|Pechanga's Lawrence Madariaga|
Died While Disenrolled - Too Late for Justice
Is restorative justice what's needed to heal the wounds, salve the pain and bring honor back to tribes that have harmed over 11,000 Native Americans over the last decade?
The theory of restorative justice is from the criminal arena. While tribal disenrollment in many cases is not illegal, in some cases it runs contrary to tribal constitutions, or against tribal laws.
CRIME based theory of Restorative Justice
Restorative justice views crime as more than breaking the law – it also causes harm to people, relationships, and the community. So a just response must address those harms as well as the wrongdoing. If the parties are willing, the best way to do this is to help them meet to discuss those harms and how to about bring resolution. Other approaches are available if they are unable or unwilling to meet. Sometimes those meetings lead to transformational changes in their lives. (OP: Bringing the people home, where they belong would certainly be transformational especially for those elders that have not DWD (died while disenrolled)
Tribal Disenrollment and Restorative Justice
The four pillars of Restorative Justice are:
Inclusion of all parties -
Can the tribal councils be convinced the restoring disenrolled members is good for the tribe, the community, and the aggrieved party?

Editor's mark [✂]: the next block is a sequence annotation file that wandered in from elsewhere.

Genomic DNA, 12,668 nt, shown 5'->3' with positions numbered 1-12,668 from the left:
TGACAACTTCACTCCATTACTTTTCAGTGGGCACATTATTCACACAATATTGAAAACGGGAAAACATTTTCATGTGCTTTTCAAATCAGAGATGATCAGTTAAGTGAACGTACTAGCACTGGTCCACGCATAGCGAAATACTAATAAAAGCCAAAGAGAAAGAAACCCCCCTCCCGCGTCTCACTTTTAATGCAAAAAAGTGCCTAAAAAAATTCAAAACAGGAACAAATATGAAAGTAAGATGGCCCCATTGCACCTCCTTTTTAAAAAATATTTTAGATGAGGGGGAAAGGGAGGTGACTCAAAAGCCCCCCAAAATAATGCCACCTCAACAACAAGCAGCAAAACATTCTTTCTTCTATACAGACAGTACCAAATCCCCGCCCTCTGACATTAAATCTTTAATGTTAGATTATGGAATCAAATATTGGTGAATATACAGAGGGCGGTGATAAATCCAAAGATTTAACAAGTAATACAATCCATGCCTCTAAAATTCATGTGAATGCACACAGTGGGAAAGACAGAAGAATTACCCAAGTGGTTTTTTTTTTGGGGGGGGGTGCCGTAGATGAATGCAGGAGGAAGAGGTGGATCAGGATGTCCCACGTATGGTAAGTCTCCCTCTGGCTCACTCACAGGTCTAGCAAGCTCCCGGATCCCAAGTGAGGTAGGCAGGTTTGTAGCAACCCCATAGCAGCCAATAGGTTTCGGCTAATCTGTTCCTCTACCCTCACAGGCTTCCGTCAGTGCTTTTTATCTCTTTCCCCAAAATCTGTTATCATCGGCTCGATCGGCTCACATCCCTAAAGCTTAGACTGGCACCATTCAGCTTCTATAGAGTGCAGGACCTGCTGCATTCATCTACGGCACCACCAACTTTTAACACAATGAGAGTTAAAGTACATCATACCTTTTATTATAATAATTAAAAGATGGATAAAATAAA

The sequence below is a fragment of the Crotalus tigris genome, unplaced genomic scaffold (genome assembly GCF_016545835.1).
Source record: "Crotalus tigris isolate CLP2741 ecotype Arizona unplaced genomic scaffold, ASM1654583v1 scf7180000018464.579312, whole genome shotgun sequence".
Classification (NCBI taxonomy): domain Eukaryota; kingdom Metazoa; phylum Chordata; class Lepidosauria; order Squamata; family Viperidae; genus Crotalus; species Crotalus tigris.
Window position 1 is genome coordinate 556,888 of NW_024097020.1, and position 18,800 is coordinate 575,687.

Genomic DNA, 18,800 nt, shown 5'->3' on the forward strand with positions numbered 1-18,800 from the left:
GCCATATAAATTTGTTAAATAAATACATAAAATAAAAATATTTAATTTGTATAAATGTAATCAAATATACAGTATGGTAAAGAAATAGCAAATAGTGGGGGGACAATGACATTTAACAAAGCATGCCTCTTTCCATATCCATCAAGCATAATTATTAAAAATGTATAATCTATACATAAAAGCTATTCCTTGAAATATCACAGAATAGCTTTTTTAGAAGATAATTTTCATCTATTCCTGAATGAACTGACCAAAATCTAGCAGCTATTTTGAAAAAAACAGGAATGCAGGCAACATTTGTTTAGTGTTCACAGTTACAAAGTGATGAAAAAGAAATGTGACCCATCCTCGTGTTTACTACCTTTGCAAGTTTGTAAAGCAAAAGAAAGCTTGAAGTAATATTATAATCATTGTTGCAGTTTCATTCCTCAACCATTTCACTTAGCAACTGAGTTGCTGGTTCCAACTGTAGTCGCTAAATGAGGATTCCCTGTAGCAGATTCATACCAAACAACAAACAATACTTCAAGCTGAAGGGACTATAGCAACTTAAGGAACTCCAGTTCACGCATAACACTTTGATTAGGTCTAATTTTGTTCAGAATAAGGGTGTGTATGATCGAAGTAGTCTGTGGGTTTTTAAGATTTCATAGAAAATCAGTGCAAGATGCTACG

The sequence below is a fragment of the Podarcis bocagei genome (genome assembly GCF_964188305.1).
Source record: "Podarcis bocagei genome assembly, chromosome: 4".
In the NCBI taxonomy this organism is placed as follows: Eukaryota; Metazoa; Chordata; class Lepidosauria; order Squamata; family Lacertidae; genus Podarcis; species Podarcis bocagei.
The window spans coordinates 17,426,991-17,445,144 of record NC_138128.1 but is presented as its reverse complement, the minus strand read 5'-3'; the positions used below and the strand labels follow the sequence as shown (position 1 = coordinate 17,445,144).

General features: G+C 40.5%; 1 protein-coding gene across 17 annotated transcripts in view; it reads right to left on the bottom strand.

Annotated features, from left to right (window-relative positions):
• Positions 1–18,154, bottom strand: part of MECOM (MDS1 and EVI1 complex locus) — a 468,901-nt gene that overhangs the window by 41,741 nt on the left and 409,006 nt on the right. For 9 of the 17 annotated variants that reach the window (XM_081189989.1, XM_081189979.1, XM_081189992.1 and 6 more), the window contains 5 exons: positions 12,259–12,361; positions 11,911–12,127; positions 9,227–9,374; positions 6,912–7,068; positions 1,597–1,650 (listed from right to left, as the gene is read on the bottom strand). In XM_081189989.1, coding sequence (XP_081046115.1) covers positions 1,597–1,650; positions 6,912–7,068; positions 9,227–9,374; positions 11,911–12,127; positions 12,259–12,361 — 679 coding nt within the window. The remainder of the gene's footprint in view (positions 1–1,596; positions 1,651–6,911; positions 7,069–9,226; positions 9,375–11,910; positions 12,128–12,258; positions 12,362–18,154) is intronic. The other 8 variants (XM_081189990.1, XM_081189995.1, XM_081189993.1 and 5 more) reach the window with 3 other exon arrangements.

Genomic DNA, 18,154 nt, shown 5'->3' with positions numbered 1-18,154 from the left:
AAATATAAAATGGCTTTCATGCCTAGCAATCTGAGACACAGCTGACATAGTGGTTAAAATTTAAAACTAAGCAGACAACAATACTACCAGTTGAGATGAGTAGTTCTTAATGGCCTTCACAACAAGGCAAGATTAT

Encountering the other side -
Former council members who disenrolled my family can't look me in the eye, but I can look them in the eye. I don't think the disenrolled would be uncomfortable in the encounter at all, can the same be said for those in power.
Making amends for the harm -
Apologies aren't enough,exept possibly for the dead. All rights should be restored, and damages mitigated. Some may balk at the costs, but doing the right thing is never the wrong thing.
Reintegration of the parties into their communities -
Elders should be welcome at all functions they were denied, children allowed back in the tribal schools they were forced from. voting rights restored, and the families restored in the tribal rolls and history.
When you look at the four pillars, NONE are impossible to build with and achieve the strong tribal foundation that inclusive and just. We've seen the successes at the Enterprise Rancheria and the Robinson Rancheria. It CAN HAPPEN, when we look to get the parties together for the greater good.
NOW, how do we make it happen? Many thanks to the Center for Justice and Reconciliation for the article.